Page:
The South Korean government has been adhering to the stance that Asia's fourth-largest economy will gather pace during the second half of the year on the back of an improvement in prices of chips, a major export item for the country, and expanded fiscal spending.
|This photo shows containers carrying export goods stacked on piers in South Korea's largest port city of Busan. (Yonhap)|
But a decline in chip prices is not showing signs of a let-up, and the American-Sino trade war is forecast to last longer than expected, they said.
The finance ministry has been expecting the economy to grow between 2.5 percent and 2.6 percent this year, and it would cut the range by 0.1 percent point or more, they said.
Most think tanks and global institutes have already sharply trimmed their outlook for the economy.
The Bank of Korea slashed its estimate to 2.5 percent from 2.6 percent. The state-run Korea Development Institute put its estimate at 2.4 percent.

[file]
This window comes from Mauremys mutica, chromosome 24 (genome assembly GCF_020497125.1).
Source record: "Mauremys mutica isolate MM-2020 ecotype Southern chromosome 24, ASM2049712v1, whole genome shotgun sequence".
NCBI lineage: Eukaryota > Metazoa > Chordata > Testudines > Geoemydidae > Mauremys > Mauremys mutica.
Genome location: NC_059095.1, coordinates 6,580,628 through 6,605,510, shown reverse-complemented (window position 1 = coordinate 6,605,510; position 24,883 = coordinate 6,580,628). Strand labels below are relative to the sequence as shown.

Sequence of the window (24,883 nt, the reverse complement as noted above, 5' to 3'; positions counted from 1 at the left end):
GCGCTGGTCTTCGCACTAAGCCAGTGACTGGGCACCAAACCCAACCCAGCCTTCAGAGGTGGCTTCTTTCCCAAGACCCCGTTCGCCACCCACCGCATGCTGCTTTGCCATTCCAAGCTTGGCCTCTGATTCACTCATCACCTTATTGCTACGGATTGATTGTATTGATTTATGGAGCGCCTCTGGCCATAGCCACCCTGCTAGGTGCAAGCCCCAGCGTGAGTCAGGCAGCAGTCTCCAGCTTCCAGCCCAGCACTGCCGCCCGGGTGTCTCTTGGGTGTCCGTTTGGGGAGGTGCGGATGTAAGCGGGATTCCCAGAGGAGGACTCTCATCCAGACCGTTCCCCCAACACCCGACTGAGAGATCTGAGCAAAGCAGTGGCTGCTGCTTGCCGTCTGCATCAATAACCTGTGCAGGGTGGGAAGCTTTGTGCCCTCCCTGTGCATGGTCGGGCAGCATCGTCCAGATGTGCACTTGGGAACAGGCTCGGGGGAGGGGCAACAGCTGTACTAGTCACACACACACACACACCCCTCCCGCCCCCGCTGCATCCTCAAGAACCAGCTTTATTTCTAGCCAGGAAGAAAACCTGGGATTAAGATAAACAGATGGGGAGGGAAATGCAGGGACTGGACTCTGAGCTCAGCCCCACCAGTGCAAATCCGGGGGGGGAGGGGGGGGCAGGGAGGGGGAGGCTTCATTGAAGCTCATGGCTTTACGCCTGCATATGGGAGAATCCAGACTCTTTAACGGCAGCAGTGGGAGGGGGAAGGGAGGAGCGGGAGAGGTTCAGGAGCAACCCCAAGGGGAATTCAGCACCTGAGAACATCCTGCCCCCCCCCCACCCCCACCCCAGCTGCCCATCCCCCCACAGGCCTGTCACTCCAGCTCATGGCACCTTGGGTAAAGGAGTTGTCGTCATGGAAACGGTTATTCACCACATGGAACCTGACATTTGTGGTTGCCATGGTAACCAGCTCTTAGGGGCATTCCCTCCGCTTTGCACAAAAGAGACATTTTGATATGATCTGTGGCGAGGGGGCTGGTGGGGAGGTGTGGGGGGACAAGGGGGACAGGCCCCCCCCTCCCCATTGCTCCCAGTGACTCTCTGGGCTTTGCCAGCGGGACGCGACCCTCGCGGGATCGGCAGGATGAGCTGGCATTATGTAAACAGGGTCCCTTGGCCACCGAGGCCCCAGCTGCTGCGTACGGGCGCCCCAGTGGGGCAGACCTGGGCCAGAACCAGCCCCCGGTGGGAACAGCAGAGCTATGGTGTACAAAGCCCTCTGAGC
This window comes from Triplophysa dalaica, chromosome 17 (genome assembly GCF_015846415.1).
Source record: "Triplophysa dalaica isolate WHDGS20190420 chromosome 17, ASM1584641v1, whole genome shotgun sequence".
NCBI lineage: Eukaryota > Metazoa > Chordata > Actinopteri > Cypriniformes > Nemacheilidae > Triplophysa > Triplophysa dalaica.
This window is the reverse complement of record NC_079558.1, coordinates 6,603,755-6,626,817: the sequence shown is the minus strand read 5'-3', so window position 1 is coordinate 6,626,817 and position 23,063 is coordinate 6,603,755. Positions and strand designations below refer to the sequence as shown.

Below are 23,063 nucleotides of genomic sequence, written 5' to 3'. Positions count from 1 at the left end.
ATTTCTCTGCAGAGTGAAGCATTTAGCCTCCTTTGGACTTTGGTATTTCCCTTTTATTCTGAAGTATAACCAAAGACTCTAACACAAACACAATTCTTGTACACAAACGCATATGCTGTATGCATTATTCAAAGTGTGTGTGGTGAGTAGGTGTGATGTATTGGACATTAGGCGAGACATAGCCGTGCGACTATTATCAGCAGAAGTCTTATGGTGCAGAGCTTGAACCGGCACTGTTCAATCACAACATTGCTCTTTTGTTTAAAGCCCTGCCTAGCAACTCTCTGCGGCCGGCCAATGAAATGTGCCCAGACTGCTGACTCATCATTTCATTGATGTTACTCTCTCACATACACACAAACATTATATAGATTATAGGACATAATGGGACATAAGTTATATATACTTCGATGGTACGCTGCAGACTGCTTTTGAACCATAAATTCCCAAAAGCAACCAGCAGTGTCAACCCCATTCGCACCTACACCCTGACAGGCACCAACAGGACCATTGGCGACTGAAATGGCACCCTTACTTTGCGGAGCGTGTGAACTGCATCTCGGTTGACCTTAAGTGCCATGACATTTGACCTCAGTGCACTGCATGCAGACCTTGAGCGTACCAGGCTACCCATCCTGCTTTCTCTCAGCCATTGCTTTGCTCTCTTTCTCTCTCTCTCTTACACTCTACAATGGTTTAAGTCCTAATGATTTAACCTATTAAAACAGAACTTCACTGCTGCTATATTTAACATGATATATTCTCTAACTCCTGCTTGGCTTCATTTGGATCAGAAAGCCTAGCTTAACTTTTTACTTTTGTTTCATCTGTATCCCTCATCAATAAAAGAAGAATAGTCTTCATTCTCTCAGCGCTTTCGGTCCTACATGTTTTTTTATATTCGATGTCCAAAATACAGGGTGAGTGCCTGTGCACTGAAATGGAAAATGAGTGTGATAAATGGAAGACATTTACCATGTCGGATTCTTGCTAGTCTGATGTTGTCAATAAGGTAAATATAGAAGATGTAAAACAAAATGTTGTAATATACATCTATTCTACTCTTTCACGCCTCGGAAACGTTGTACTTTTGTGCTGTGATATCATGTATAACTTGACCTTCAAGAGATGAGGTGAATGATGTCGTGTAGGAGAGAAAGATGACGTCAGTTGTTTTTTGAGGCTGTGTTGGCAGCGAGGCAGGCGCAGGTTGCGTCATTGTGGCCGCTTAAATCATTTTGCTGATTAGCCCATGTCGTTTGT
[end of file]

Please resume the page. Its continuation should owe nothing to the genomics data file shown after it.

Foreign investment banks put out an average estimate of 2.3 percent growth for the South Korean economy, with Nomura being the most pessimistic with 1.8 percent expansion.
Seoul's exports have been on the decline since December amid the escalating trade tensions between the world's two largest economies. Shipments to China, the world's single largest importer of South Korean products, have also been on the wane since November.
Exports of semiconductors, the bellwether for the country's exports, continued to decline last month.
Outbound shipments of chips reached $7.53 billion in May, falling a whopping 30 percent from a year earlier, and shipments of petrochemical products also nose-dived 16.2 percent over the period to $3.66 billion on weaker demand from China, government data showed.
South Korea's exports fell 10 percent in the first 20 days of June from a year earlier on weaker global demand for semiconductors, heralding that this month's outbound shipments would not be good as well.
The economy unexpectedly contracted 0.3 percent in the first quarter of the year from three months earlier, marking the worst performance in a decade, due to a sharper-than-expected dip in exports and facility investment. (Yonhap)